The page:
This methodology is compatible with in situ PCR on forensic samples. Therefore, all advantages of in situ PCR will be valid such as:
The invention described herein is better than the commonly used method of differential extraction which suffers from several disadvantages such as mixing of male and female fractions and often immature cell lysing. In addition, differential extraction which is the widely practiced method for separating sperm from epithelial cell DNA is labor intensive, time-consuming and lacks scope for automation. The current invention circumvents these problems and offers better quality and reliability in the separation process prior to STR analysis.
While alternative techniques such as the use of a double membrane filter in which a distinctly defined rigid pore size of the filter was designed to allow DNA from digested epithelial cells to pass through while trapping sperm (see Ladd Carl et al., “Development of a high throughput method to isolate sperm DNA in sexual assault cases”, August 2006), this method was argued to be too harsh and caused immature lysing of sperm. Antibody-antigen binding or protein-ligand binding based sperm sorting prevent the harshness of mechanical separations.
Other alternate methods have used a similar approach where a nylon mesh membrane was used instead of one with a rigid pore size. Such membrane-based separations can be partially automated or offer better speed than manually operated ones via coupling of a vacuum pump to the system. However, the addition of the pump decreases the resolution in separation—i.e., unwanted components from the mixed cell sample can get sucked into the membrane separated portion.
Further, the present invention has the advantage that it can be operated via direct microscopic visualization which offers better control on the sample quality (purity).
Another method in the field of forensic sample analysis for cell type separation is called laser capture micro-dissection. While this method works better than differential extraction in separating sperm from epithelial cells, it is expensive, requires additional intermediate steps for cell fixation and works best when cells are separated from one another and are in single layer rather than when they are in clusters. Therefore, none of the existing techniques/methods satisfy all the criteria for epithelial from sperm cells separation. The invention described here either in its stand alone mode or in conjunction with HOT can overcome the pitfalls and difficulties of existing techniques and is amenable to complete automation.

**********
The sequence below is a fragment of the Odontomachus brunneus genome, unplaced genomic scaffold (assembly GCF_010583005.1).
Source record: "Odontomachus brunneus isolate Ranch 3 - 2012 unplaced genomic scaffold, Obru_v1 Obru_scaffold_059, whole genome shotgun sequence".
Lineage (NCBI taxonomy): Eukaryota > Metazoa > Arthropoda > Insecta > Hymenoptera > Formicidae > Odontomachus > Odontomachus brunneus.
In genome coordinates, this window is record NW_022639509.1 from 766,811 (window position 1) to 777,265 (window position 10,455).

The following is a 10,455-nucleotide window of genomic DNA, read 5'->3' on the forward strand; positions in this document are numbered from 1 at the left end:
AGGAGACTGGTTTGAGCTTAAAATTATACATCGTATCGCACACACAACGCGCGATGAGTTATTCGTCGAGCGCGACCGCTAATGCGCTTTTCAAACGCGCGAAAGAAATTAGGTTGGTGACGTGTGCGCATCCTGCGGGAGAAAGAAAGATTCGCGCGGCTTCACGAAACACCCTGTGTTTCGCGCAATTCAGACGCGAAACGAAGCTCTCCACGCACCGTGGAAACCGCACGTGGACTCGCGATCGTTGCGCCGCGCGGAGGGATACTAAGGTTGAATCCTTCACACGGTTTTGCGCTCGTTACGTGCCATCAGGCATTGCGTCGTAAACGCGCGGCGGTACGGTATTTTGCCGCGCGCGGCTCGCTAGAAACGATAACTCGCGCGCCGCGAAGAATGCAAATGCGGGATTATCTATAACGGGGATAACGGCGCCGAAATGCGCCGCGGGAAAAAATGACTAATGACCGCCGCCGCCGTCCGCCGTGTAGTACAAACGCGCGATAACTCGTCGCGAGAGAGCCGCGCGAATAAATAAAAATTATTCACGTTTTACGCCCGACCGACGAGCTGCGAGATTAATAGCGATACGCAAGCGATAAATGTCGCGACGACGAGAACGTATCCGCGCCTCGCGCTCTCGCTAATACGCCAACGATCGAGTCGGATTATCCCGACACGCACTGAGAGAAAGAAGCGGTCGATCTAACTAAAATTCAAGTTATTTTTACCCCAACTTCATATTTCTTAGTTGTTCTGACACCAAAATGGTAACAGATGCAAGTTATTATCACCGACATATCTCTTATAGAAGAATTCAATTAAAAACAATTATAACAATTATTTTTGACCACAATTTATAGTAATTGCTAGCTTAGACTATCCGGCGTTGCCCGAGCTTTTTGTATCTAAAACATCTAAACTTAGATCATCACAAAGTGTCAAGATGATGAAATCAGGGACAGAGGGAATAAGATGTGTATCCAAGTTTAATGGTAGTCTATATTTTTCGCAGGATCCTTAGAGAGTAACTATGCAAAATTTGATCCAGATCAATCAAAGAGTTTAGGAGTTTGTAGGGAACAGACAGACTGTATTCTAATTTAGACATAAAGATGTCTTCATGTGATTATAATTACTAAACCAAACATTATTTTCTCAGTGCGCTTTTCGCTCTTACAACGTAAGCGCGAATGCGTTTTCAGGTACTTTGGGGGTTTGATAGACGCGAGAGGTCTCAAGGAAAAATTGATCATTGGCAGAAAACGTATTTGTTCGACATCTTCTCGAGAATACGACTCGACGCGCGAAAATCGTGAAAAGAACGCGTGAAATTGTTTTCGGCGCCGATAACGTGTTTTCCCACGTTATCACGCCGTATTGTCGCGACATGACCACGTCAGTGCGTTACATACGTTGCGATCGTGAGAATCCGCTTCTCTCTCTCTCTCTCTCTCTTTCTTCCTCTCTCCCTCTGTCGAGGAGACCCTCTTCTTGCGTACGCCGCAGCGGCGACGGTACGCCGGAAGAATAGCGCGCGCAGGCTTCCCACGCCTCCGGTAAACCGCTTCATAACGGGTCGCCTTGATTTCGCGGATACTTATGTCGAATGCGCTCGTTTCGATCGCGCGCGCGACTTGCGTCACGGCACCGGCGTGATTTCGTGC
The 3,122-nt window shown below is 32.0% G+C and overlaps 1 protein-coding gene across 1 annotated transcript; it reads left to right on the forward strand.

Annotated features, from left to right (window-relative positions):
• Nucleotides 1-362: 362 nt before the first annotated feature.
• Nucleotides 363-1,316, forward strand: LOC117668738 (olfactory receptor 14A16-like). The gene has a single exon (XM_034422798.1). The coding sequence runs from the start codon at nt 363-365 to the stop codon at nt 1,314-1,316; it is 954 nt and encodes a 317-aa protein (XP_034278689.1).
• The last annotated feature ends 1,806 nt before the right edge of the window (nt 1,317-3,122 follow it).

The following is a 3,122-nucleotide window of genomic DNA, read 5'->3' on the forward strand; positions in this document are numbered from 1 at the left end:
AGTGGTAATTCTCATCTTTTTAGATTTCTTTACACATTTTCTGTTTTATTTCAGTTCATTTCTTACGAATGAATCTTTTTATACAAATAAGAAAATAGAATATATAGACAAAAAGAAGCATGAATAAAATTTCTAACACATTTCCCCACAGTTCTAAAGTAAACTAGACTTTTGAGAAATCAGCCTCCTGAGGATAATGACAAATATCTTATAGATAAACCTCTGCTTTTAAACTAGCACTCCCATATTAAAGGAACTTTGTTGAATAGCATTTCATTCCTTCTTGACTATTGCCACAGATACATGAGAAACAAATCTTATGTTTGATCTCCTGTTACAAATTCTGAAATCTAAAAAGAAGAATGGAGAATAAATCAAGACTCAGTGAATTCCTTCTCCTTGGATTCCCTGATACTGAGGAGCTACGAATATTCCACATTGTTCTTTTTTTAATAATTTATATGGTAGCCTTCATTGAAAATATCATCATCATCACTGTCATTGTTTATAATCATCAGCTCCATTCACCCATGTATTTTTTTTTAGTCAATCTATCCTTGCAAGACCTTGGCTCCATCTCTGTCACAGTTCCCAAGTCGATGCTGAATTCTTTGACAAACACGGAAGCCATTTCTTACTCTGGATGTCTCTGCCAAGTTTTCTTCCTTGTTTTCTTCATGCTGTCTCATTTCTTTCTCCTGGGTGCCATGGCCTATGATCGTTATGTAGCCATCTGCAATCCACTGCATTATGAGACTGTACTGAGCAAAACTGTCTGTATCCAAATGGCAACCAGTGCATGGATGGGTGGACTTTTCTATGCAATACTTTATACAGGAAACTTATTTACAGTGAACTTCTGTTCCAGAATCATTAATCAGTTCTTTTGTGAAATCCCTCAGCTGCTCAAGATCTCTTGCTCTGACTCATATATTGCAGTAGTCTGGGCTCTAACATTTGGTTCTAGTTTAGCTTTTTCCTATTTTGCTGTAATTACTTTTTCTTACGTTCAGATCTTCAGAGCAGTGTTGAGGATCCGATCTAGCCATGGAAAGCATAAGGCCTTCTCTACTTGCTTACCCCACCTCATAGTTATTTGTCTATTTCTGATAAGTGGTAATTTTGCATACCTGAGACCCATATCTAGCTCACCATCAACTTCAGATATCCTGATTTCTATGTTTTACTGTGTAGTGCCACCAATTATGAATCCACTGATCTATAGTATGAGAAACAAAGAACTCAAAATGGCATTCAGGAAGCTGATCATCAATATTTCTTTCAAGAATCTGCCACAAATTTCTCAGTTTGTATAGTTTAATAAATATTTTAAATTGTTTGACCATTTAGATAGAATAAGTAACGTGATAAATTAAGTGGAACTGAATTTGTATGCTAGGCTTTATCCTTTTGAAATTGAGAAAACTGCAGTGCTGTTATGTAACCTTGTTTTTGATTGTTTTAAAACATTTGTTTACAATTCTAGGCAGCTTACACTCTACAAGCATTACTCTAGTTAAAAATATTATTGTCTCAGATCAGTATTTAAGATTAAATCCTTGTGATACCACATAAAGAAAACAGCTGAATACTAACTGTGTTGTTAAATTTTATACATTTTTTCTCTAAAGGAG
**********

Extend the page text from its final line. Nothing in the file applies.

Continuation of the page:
While the invention here is particularly described in the context of solving sexual assault forensic cases (which comprise about ⅔ of forensic cases (see reference, “Forensics DNA Typing”, 2nd edition by James Butler), its application in the field of forensics extends beyond that wherever there is a need for cell type separation.
In other embodiments, since most cells have cell type specific surface markers, it is possible to extend the antibody based separation into areas outside of forensics such as in basic research or in cancer diagnostics.
In the field of forensics, one extension of this invention is the utilization of this antibody based cell separation method in DNA-based parentage testing. Such testing is necessary to identify the biological father of the embryo or fetus in the event of a failed or aborted pregnancy which occurs frequently after sexual assault. Fetal remains or aborted material is used as the source of fetal DNA. However if recognizable fetal parts cannot be confidently identified for parentage testing, microscopic examination of fixed tissue from post-mortem samples or genetic amniocentesis are the only ways to distinguish maternal (decidual) vs. fetal (chorionic villi) components of the recovered products. However, once again, conventionally, the cell separation is far from being perfect. However, with the present invention, antibody-based separation in conjunction with HOT could separate the maternal and chorionic villi components before PCR amplification of the extracted DNA. This approach offers the ability for direct visualization of the samples wherever needed.
It should be emphasized that the above-described embodiments of the invention are merely possible examples of implementations set forth for a clear understanding of the principles of the invention. Variations and modifications may be made to the above-described embodiments of the invention without departing from the spirit and principles of the invention. All such modifications and variations are intended to be included herein within the scope of the invention and protected by the following claims.
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|Cooperative Classification||G01N2800/367, G01N33/5091, G01N33/56966|
|European Classification||G01N33/569H, G01N33/50D4|
|Jan 29, 2009||AS||Assignment|
Owner name: ARRYX, INC., ILLINOIS
Free format text: ASSIGNMENT OF ASSIGNORS INTEREST;ASSIGNOR:CHAKRABARTY, TANIA;REEL/FRAME:022170/0721
Effective date: 20070917
|Jul 10, 2015||REMI||Maintenance fee reminder mailed|
|Nov 29, 2015||LAPS||Lapse for failure to pay maintenance fees|
|Jan 19, 2016||FP||Expired due to failure to pay maintenance fee|
Effective date: 20151129